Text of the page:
The Centers for Disease Control and Prevention (CDC) lowered the blood lead level (BPb) considered a toxic risk to children from 25 mcg/dL to 10 mcg/dL in Oct 1991. A five-item questionnaire is now completed at regular office visits for all children from 6 months to 6 years of age to identify those at high risk of lead exposure. In some States, including Illinois, all children are required to have BPb testing at 12 months of age or before entering a state-licensed day care, preschool, or kindergarten. High risk infants must be tested at 6 months and biannually.

A study to determine the efficacy of the questionnaire and prevalence of elevated BPb in 1393 suburban children at 12 and 24 months of age is reported from the Department of Pediatrics, Children’s Memorial Hospital, Northwestern University, Chicago, Illinois. A venous BPb =/> 10 mcg/dL was found in 2.1%, and none was >30 mcg/dL. CDC and Illinois screening tests failed to predict high risk exposure in 9 of 29 (31%) children with elevated BPb. Living in a pre-1960 house, a question not included in CDC or Illinois screening, was most predictive, with positive correlation in 24 of 29 (83%) children with elevated BPb levels. The authors point out that optimal risk assessment questions may vary in different areas and populations. [1]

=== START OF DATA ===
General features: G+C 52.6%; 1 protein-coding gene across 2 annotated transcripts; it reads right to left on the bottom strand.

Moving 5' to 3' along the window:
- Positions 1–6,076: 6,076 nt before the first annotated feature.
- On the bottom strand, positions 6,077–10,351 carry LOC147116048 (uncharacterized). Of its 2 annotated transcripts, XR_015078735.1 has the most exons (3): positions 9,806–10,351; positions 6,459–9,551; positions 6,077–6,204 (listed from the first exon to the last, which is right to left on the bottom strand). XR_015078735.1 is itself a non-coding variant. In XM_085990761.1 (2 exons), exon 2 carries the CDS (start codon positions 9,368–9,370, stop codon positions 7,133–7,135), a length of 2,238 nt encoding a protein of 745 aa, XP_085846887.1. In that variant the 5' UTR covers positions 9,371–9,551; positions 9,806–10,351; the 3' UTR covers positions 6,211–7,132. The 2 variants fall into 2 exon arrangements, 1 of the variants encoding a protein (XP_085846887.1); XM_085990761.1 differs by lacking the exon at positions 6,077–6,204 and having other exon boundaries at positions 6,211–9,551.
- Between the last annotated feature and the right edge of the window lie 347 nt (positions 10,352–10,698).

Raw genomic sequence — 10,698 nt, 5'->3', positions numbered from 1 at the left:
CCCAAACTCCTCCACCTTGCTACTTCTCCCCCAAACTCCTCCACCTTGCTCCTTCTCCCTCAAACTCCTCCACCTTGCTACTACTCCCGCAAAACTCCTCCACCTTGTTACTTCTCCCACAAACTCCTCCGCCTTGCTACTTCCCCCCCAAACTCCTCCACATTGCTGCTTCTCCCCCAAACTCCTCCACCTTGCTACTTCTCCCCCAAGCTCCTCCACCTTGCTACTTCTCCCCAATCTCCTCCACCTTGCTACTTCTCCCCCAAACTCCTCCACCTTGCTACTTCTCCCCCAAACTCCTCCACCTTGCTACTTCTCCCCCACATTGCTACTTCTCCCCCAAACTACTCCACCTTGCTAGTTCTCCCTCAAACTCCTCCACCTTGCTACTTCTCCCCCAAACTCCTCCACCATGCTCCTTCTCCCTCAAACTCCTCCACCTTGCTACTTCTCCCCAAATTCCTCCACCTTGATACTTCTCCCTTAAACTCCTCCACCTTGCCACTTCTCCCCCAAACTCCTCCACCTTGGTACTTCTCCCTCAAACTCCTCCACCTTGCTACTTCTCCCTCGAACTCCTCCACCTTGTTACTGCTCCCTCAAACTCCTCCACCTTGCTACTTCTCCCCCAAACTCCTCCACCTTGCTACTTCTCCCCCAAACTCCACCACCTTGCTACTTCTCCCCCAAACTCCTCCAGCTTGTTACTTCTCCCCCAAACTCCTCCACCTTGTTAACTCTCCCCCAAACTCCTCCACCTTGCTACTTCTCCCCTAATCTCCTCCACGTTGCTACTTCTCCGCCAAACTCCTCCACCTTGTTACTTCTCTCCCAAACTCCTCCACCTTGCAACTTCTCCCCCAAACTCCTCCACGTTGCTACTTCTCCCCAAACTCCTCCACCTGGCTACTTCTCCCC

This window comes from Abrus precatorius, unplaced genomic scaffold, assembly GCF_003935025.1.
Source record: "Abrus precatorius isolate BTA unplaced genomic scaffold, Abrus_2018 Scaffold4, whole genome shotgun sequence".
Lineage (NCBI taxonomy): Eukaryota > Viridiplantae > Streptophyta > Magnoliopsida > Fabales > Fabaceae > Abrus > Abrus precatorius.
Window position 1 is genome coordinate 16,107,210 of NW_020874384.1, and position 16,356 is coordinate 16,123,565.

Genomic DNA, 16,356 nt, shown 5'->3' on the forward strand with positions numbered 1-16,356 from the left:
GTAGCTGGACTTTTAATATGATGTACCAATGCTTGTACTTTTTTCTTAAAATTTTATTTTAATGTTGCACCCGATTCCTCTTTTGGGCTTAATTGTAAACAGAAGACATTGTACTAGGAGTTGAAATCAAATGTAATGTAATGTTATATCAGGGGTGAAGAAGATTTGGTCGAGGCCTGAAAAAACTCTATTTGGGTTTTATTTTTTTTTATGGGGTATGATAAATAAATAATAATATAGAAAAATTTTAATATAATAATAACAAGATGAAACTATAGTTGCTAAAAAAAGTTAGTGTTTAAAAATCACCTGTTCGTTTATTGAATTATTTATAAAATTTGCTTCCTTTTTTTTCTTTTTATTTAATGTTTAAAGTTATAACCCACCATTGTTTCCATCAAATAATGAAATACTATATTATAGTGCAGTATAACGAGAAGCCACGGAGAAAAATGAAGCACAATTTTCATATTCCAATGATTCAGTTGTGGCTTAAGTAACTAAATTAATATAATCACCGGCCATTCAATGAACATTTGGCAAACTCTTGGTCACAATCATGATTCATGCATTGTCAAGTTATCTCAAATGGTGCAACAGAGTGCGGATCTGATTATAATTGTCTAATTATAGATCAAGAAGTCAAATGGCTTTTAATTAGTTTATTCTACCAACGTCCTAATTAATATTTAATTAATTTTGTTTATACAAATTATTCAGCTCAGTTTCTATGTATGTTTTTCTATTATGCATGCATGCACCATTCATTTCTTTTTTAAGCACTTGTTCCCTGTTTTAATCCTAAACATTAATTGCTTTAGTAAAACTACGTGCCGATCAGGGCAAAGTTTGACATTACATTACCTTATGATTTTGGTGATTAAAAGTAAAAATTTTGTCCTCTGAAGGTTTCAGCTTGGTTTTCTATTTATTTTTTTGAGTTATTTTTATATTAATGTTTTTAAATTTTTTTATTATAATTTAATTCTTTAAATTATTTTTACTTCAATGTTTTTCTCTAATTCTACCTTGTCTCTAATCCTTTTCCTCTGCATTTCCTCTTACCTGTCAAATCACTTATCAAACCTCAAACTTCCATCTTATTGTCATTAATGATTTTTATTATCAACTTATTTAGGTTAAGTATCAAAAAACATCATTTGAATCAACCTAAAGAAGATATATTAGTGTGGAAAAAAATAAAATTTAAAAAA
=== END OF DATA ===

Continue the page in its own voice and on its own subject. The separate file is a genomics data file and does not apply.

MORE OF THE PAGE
COMMENT. Questions about the home environment were the most sensitive indicators of elevated lead levels in a similar study reported from the California Pacific Medical Center, San Francisco, CA [2]. An abbreviated screening using only the first three items was as effective as the complete CDC questionnaire in a study at the University of Rochester, NY [3]. Selective screening with a community-specific questionnaire is proposed following a study at the Gunderson Clinic, La Crosse, WI, which found a great variability in prevalence of elevated BPb between clinics even within a homogeneous community. [4]

A survey of 556 pediatricians in Virginia revealed an overall deficiency in physicians’ knowledge of lead poisoning with specific deficiencies in knowledge of the literature. Subspecialists scored lower than primary care pediatricians [5]. Since 17% of all children < 7 years in the USA are reported to have elevated BPb levels known to increase the risk of cognitive and behavioral deficits, both physician and parent awareness of the environmental sources, symptoms, and long-term hazards of lead is an urgent priority. [6]